Advertisers Sell More than Products
We all have needs; from eating to job security, love to the feeling of belonging. Advertising uses these needs to appeal to us, using our insecurities to persuade us into buying their products. Abraham Maslow, a well known psychologist created a pyramid that shows all of our basic needs. Safety, belongingness, love, and esteem are the needs he uses in his symbolic pyramid. Advertising uses these basic notions of what we really want, showing us how to fill a void that hasn’t been satisfied. In Persuasion: Reception and Responsibility by Charles U. Larson he talks about how “people have various kinds of needs that emerge, subside, and then reemerge” (158). Advertisers sell us clothing so that we belong; they sell us sex so that we fill our very basic need of creating life. Using these very basic needs, they stress what we should consider to be vital in our life.
They start by selling us beauty. Beauty that cannot be achieved by how we are, but by using the right lotions and make-up to level our skin, evening out our skin tone. Susan Bordo a professor, lecturer, and author, wrote Unbearable Weight: Feminism, Western Culture, and the Body believes they start out by smoothing “out all racial, ethnic, and sexual ‘differences’ that disturb Anglo-Saxon, heterosexual expectations and identifications” (25). You very rarely will find dark skinned women in a commercial or women without high cheek bones and a thin nose in a print ad. These are expectations that are seen everywhere with most of the women we are led to believe to be ethnic are really partially white. It is true that you will see ethnic women on the runway but when it comes to ads, they want their main consumers to see what they are led to believe is perfection.
The brand that is sold to us to show what beauty is does not only change what race we should be but how small our pant size must be as well. The latest studies say that normal women are 5’4 and weighs 150 pounds. Most models are 5’7 and weight 115 pounds. The difference between reality and perception relates to the impact of advertising. Jean Kilbourne an activist and author of Cant Buy My Love: How Advertising Changes The Way We Think And Feel writes how “these images…contribute to the body-hatred so many young women feel and to some of the resulting eating problems, which range from bulimia to compulsive overeating to simply being obsessed with controlling one’s appetite” (135). Even though they do not show a direct correlation between ads and eating disorders many studies show it is the person affected that use those images to set unreasonably high standards for themselves.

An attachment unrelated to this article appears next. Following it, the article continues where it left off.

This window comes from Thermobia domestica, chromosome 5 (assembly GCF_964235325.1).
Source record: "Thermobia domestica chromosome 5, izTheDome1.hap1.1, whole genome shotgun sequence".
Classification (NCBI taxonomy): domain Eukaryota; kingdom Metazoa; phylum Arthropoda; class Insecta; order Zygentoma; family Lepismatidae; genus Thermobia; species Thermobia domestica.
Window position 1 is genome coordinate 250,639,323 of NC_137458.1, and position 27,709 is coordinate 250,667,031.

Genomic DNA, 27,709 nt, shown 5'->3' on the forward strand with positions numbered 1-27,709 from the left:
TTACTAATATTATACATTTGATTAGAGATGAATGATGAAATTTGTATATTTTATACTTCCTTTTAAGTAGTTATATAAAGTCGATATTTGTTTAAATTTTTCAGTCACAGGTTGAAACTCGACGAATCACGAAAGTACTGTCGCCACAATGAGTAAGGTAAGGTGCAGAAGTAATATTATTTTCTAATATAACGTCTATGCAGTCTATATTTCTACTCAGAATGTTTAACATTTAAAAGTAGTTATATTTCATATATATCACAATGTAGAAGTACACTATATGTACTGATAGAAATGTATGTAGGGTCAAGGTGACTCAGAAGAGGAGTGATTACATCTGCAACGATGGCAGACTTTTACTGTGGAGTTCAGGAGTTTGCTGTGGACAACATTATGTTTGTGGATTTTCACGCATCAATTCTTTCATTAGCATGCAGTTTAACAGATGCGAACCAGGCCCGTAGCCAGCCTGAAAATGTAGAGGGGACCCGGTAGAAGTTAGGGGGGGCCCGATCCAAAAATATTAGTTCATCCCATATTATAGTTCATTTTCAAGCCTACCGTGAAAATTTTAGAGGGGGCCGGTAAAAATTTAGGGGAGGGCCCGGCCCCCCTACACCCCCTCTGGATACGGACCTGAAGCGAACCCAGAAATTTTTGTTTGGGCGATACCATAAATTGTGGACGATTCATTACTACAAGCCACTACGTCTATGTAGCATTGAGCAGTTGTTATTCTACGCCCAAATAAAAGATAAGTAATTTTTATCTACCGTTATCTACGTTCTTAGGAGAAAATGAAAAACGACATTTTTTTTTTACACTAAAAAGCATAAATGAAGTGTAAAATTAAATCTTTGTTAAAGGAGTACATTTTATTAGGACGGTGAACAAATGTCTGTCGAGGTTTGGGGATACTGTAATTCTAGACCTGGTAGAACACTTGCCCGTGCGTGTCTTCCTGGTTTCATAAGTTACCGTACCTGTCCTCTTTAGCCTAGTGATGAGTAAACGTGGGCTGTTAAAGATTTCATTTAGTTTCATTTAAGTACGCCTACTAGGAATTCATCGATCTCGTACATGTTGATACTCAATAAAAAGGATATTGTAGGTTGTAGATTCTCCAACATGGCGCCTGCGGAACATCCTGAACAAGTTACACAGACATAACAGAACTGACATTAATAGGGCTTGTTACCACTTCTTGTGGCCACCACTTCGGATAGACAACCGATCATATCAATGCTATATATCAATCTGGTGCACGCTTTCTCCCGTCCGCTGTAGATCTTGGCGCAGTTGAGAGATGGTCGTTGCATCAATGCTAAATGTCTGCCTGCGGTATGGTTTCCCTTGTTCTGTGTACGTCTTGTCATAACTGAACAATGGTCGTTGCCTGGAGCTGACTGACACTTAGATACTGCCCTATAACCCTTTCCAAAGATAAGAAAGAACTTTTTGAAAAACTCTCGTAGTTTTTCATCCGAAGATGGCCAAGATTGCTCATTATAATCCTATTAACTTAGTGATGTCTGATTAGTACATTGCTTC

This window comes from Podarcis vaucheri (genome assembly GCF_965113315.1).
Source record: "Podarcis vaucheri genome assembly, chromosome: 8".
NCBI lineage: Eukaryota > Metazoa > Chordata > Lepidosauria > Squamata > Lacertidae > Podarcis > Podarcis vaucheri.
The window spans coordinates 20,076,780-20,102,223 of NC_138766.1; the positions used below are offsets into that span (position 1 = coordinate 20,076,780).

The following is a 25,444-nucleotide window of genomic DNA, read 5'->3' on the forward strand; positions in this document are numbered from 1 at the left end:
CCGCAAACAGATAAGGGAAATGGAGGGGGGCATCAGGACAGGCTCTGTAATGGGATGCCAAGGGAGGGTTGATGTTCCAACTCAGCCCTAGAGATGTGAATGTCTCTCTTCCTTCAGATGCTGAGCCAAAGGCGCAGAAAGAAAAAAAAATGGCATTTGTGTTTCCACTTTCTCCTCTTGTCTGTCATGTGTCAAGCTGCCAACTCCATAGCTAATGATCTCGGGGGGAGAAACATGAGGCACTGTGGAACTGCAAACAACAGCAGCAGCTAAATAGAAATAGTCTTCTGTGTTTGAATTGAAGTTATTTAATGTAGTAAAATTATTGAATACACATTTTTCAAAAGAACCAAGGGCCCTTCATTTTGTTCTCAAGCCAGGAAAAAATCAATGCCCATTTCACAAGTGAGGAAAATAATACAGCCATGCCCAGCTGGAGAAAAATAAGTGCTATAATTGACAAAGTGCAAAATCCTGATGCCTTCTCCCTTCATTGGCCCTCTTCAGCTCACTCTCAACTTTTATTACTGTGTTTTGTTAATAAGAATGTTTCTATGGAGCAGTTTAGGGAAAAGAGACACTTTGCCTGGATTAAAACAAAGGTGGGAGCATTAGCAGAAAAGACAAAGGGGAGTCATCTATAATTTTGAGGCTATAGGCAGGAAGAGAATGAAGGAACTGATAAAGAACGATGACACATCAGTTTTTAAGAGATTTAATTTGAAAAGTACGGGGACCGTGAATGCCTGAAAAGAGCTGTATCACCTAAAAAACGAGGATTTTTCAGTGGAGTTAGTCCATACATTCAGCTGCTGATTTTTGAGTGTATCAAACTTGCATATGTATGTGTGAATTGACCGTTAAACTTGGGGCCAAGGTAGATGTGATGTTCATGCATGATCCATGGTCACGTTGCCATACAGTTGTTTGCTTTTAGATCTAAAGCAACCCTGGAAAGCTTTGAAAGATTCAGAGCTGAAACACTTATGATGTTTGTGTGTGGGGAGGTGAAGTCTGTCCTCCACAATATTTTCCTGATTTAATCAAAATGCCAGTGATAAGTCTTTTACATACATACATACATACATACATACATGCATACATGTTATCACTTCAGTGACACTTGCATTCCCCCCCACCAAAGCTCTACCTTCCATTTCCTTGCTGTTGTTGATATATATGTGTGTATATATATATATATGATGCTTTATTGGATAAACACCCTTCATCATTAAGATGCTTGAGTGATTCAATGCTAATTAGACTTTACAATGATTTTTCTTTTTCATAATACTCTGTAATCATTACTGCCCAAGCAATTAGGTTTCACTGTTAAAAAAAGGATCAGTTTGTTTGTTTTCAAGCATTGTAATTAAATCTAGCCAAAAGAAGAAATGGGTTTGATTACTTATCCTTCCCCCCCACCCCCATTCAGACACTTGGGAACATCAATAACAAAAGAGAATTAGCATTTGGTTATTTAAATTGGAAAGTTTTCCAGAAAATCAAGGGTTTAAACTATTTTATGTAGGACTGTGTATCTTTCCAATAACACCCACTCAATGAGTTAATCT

Although this may not be one of the most harmful lies that advertising exploits, it is one of the easiest to find without digging deep into the hidden agenda of an ad. The Campaign For Real Beauty by Dove shows slightly larger models in their underwear stating “New Dove Firming. As Tested on real curves” (see ad #1&2). This might be a step in the right direction to changing how the world views heavy people, but the products they are pushing are firming lotions. Going into more detail on what basic needs are shown most in advertising, women are told to rely on others for how their self-worth is at any moment. Kilbourne states that, “Girls are supposed to be both innocent and seductive, virginal and experienced, all at the same time” (145). You will find we are told to believe that if a man finds us to be sexy we are far superior to anyone else. They will use the common catch line “get noticed” to show that if you wear this pair of shoes, you will have every guy in the room asking for your number. A recent ad in More Magazine shows a woman in a short dress wearing a pair of high heels; it reads “Ever think you’d see ‘beautiful’ and ‘heels’ in the same sentence?” The ad continues at the bottom of the page, “Jergens Ultra Healing Moisturizer actually heals dry skin so even your roughest parts get noticed” (see Ad # 3). This is a simplistic reason of why to buy a product, not to get rid of dry skin, but to have nice legs and feet so that you catch men’s attention.
Sexuality of women is highlighted to sell products to men as well, the most memorable are always the alcohol adds that have women throwing themselves at the guys that are drinking a certain beer. Or an ad for Maker’s Mark that reads “Your bourbon has great body and fine character” it makes sure to change the font size on great body, before adding “I wish the same could be said for my girlfriend” (see Ad #4). This is part of a string of ads that use sexuality, sports, social acceptance, and wealth to sell products. Kilbourne believes that “we are often offered a sexual relationship with the products themselves” (87). What was formerly something between a man and a woman is now between a man, a woman and all of the products that they are led to believe makes them attracted to each other. This would be why marriages tend to fail, couples fall in love with the products in the relationship not the actual people in it.
Advertising in the end idealizes everything in our life; it makes our bodies in need of change at every moment, and makes our sex life seem to be the most important part of our romantic relationship. When it comes down to the real life aspects of a relationship, most people are led to believe that a product is capable of having a relationship with them. Ads leave us empty and hungry for more, not knowing that what we need is to connect with real people and real life. The disconnect from society that we feel will only be healed if advertisers change their motives, but to do so they must find a way to not degrade and belittle all of the people that buy their products.
***I wrote this paper around this time last year, thought it was worth it to be posted. If I can I will find the ads I mentioned.